Does any flower smell more enchanting than the sweet pea?
An old fashioned rose, a tropical tiare, a heady jasmine, an undiscovered sticky frilly thing growing in a rainforest, I’m sure there are many. But I am quite certain that no other flower offers a more abundant fragrant experience that is guaranteed to fill your home with whiffy joy for the whole summer season.
I am led by my nose.
As a fragrance writer, my passion for scent translates readily to my garden. My plot is tiny, a ‘typically Yorkshire’ humble patch that fronts my equally tiny Victorian home. I have to be selective about what goes in there. If it isn’t fragrant it has to be exceptionally pretty to be squeezed in.
This year, I decided to make the most of vertical space by growing varieties of sweet peas that are noted for their spectacular scent. I trialled 3 varieties of Thompson & Morgan sweet pea seeds and an unknown variety leftover from last year (I did know at some point but my memory has made space for new things!). They are; ‘Promise’, ‘Juliet’ and ‘Fragrantissima’.
My favourite of the 3 varieties was Promise.
Promise nearly did not live up to it’s promise. The first seeds were sown in a South facing unheated windowsill propagator in March. Nothing happened. Despite my cat frequently sitting atop the lid in the manner of a hen hatching eggs, the soil remained shoot free.
Promise was given a second chance outdoors in my make-shift mini greenhouse in early April. April Promise germinated at a rapid rate and produced several healthy plants. I pinched out the tips after a few pairs of leaves had set and left them to fatten up. What then fattened up was some rampant slugs that devoured the young plants leaving only meagre remains.
The meagre remains were transplanted to a high container well away from the vile slimers with a few fresh seeds popped in for good luck. Though it took almost 3 months to get there, I now have a pot full of intensely scented flowers in vibrant shades of pink from shocking fuchsia to pale strawberry ice cream. The fragrance is stunning, with a sweet sugared almond quality topping what we know as ‘the smell of sweet peas’. The long stems make choosing a vase easy and they sit well amongst other cottage garden plants such as Godetia and Cornflowers.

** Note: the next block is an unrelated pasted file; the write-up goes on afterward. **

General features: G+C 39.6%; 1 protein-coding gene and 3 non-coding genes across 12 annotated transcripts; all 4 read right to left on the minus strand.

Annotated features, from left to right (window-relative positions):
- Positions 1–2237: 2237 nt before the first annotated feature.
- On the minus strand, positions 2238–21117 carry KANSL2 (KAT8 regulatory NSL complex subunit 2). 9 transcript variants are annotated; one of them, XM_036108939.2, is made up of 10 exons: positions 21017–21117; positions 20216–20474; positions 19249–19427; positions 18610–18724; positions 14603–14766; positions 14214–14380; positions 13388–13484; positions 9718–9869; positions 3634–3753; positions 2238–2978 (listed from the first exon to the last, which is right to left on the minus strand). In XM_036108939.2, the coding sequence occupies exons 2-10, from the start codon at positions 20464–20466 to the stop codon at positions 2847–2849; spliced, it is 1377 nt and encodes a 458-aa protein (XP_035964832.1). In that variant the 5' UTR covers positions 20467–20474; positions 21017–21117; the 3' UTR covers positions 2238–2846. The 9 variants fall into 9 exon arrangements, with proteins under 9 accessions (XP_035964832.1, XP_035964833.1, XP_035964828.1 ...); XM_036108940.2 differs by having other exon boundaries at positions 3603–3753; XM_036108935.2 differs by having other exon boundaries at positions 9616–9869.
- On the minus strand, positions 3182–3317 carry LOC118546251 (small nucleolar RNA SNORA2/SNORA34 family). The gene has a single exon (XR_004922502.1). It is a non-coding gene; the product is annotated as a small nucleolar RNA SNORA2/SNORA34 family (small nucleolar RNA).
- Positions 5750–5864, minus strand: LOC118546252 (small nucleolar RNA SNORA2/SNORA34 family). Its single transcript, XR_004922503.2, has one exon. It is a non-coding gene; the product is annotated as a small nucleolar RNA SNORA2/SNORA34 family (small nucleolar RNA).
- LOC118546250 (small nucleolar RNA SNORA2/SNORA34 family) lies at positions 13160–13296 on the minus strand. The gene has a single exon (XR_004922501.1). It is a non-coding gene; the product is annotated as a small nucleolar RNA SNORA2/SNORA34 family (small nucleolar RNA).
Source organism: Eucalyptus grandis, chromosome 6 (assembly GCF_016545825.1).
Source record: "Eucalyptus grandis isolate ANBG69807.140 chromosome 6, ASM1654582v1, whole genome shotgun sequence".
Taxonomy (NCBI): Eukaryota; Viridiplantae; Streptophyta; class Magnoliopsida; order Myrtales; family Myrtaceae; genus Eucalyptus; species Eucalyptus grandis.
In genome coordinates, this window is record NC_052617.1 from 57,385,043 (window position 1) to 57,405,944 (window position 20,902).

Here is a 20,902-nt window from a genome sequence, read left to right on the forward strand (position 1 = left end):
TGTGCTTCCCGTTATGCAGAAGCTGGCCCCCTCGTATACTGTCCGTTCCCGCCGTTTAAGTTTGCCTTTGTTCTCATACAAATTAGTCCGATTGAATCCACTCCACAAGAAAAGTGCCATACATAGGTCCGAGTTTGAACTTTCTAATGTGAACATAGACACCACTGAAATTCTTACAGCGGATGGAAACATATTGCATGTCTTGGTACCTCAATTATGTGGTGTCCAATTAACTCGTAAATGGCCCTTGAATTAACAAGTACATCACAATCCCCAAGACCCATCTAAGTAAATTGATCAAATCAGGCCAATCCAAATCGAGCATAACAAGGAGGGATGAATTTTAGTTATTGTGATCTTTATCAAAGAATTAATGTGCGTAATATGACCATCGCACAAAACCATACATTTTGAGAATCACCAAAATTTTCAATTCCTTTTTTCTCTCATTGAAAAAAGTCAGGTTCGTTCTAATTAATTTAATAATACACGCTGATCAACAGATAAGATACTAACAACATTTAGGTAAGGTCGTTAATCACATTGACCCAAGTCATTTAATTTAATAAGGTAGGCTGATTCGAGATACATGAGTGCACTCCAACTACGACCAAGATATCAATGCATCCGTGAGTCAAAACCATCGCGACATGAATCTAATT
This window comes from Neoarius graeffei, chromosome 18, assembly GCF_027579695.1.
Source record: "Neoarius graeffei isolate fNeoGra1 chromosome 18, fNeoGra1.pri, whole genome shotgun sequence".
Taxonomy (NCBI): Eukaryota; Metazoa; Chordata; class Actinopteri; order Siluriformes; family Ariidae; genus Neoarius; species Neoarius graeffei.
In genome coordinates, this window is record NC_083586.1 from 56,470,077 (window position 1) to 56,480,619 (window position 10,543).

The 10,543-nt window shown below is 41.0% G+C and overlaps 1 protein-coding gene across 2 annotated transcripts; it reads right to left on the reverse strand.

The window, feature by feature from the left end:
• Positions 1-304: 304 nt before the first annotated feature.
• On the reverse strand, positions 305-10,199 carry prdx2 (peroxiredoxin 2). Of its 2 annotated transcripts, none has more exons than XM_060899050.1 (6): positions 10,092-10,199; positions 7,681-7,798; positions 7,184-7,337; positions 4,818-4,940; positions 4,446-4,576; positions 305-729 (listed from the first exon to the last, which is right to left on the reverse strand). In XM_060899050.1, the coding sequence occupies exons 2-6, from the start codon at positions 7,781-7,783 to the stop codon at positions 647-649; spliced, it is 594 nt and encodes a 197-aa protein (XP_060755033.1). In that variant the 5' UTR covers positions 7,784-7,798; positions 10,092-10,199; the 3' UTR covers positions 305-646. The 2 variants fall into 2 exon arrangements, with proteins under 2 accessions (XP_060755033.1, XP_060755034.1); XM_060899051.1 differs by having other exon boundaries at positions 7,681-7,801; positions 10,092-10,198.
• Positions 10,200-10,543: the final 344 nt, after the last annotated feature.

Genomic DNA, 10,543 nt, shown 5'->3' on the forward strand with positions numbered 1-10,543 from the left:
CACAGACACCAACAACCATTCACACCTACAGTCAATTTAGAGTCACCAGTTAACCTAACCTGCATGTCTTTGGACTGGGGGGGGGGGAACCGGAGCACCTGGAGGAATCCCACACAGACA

The easiest variety to grow was Juliet. I sowed seeds on both the windowsill and outdoors in their growing spot. The young seedlings all thrived, again pinched out but this these little plants somehow avoided slug carnage. Just 4 plants have made a 5 foot wall of scent with a bushy vigorous habit. They are positively bionic. The longest of the stems I gathered today was a massive 12 inches making them ideal for the show bench were I brave enough to engage in competitive gardening. The powerful scent lasts for at least a day longer than the other varieties when cut for the vase, however I’m not sure that I like it as much as Promise. Whilst it is definitely a sweet pea fragrance, there is a hint of green sappiness and an odd musky quality that makes it feel slightly ‘feral’. The cream coloured flowers do however make for beautiful arrangements, complimenting showier companions.
Fragrantissima was sown rather late directly in my friend’s allotment. It hasn’t flowered yet but it’s covered in buds and ready to pop at any moment. It appears to be trying to mate with its bountiful courgette neighbour.
The unknowns turned out to be what we think of as a traditional Spencer type mix, with blooms in a variety of colours on relatively short stems. It smells exactly as you’d imagine it to smell and has seduced the Postman who I I caught with his nose in a bloom halfway up the garden path.
This autumn I will early sow Promise once more, perhaps surrounded by eggshells, beer traps, copper rings and a bloke hired from a security company on night watch. I’ll also be growing ‘Heirloom Mixed’ and ‘High Scent’ which both promise to be delightfully fragrant.
I’d love to hear what are you fragrant favourites this year.
Discover the fascinating history of the heirloom sweet pea & other interesting articles in our sweet peas hub.
After living in a city flat for 6 years, I’ve recently become the obsessive owner of a tiny ramshackle house and garden in West Yorkshire. I love to grow scented flowers as perfume is my passion and raising my whiffy plants from seed makes me feel like a goddess!
I am the author of Odiferess, a blog about perfume and the often bizarre culture of the scented world. You can find me at http://odiferess.blogspot.co.uk.
Your house and garden sound delightful. Very H.E. Bates.Send us some more pictures of it, I am very envious, and what a clever cat!
Such an idyllic lifestyle you lead my dear. I’m sure i would know your house by its fragrance even if i was blindfolded. I have to admit the only plant i own is a succulent (which i call my money plant). I have managed to keep it alive for quite a few years – anything else seems to die on me…….
I forget what the real scent of sweet peas is like but i do love honeysuckle in the evening air, and the smell of sweet roses and daffodils.
Damm those horrid slugs – i give them the salt treatment….. ugh
I’m with you on Honeysuckle. My first ever perfume was a little plastic flip top brooch filled with honeysuckle fragrance balm that my mum bought me from the Avon lady. I’ve loved it ever since!
Love your blog. I can’t pick a favourite scent though as there’s far too many to choose from.
The smell of honeysuckle in the frosty spring mornings, Nicotianas in balmy summer evenings, tomatoes on the vine in a greenhouse. I could go on!
Not too keen on the scent of Lilly’s.
Looking forward to your next blog.